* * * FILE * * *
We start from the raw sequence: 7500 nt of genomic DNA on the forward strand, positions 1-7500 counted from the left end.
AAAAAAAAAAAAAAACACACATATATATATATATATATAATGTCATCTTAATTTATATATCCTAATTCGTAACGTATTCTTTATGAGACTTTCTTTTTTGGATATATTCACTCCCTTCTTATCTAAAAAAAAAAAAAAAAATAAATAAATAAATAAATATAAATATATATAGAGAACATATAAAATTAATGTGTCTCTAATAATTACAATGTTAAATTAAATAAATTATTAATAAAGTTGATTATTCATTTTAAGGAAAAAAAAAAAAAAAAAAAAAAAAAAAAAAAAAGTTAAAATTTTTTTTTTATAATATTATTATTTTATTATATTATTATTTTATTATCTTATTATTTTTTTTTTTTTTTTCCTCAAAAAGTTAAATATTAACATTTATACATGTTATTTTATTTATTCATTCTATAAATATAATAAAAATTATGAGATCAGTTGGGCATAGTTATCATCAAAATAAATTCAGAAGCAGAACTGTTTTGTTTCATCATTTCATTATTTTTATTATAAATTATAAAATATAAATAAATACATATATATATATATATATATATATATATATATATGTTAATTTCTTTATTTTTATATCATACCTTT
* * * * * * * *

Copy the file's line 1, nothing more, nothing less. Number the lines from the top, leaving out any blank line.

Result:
We start from the raw sequence: 7500 nt of genomic DNA on the forward strand, positions 1-7500 counted from the left end.